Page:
Cleco’s CEO could receive more than $29 million in compensation, and its remaining top six executives could get $20 million total if the company is acquired by suitors now interested in the utility company, corporate filings show.
Compensation packages are common among corporations for high-level executives as part of a “change in control” provision.
Cleco Corp. confirmed Monday that more than one company has offered to acquire the Pineville-based utility, an announcement that drew the ire of a central Louisiana regulator who said Cleco’s CEO should be asked to resign.
Cleco subsidiary Cleco Power, a regulated electric utility, serves about 284,000 customers in Louisiana through its retail business and supplies wholesale power in Louisiana and Mississippi. Cleco Power owns 11 generating units. Among its service areas are Acadiana and the north shore.
“It is in the best interest of Louisiana the Cleco board of directors calls for the resignation of their current CEO,” Louisiana Public Service Commissioner Clyde Holloway, R-Forest Hill, said Monday in a statement. Holloway represents District IV, which includes 17 parishes.
“Under the leadership of Bruce Williamson, this central Louisiana company no longer practices the type of positive community partnership in this area (central Louisiana) once shared with Cleco,” Holloway said. “And now the employees of the company have to work under the constant threat the company is for sale due to the fact the board and CEO have no ties to central Louisiana and only a few to Louisiana.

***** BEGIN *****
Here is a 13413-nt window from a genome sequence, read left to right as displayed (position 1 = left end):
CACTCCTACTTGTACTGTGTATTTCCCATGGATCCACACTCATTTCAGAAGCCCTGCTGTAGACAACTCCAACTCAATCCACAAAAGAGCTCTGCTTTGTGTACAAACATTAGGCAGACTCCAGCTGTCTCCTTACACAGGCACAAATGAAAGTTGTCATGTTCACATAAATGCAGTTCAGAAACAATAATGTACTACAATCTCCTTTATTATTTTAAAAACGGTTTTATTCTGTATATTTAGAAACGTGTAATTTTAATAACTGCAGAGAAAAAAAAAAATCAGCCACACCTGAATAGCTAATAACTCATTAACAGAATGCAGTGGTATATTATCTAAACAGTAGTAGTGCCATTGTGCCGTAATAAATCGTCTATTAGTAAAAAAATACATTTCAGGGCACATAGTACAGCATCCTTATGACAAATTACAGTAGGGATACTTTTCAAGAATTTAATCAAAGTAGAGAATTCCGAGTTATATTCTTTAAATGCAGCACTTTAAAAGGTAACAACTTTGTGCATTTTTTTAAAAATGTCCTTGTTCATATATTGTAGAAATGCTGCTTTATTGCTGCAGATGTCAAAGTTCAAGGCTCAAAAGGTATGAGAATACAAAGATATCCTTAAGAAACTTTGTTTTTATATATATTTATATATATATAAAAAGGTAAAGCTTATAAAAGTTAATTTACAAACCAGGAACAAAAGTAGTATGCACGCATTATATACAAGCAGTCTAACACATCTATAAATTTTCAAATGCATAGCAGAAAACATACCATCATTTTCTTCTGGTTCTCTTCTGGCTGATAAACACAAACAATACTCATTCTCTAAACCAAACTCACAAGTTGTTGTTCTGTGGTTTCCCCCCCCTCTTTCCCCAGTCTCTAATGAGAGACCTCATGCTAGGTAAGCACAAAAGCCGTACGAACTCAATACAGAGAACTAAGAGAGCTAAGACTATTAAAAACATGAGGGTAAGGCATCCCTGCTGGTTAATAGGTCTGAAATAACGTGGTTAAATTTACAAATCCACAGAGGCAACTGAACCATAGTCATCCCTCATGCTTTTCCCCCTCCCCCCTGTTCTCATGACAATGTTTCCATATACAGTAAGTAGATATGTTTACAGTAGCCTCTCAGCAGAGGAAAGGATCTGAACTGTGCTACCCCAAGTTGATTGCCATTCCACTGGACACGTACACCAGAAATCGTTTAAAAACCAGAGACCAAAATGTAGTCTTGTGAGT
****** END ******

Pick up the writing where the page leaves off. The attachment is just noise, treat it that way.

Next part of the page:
“… I take great issue with the fact Cleco’s major corporate decisions are not being made by people in central Louisiana. Those decisions are being driven by Wall Street rather than central Louisiana,” Holloway said. “I am concerned about rate payers, and in this particular case, the future economic impact Cleco has on the local economy.”
Cleco said it has hired Goldman Sachs & Co. and Tudor, Pickering, Holt & Co. as its financial advisers help to evaluate proposals. The company has not established a definitive timeline to complete a review and no decision has been reached at this time.
Cleco said there is no guarantee the review will result in a merger or business combination. Under a change in control provision, Williamson’s compensation would include $4.4 million cash severance; immediate vesting in the Supplemental Executive Retirement Plan, a benefit valued at $11.4 million; $12.9 million worth of stock; and three years of medical coverage, valued at $523,159, according to filings with U.S. Securities and Exchange Commission.
Cleco also would buy Williamson’s house and pay his moving expenses. He would get the larger of the average appraised value or its documented cost but not more than 120 percent of its purchase price, if he moved at least 60 miles away.
Cleco said it does not intend to make any further announcements regarding the review unless its board of directors approves a specific deal or a course of action that requires disclosure.
The Wall Street Journal has reported that Cleco is exploring a sale. CenterPoint Energy Inc., a Houston-based power company, is interested, as is Borealis Infrastructure, a unit of the Ontario Municipal Retirement System.
Cleco’s stock closed Monday at $58.02, up 42 cents, or 0.7 percent, for the day, but is up nearly 10 percent since reports of potential suitors surfaced Thursday.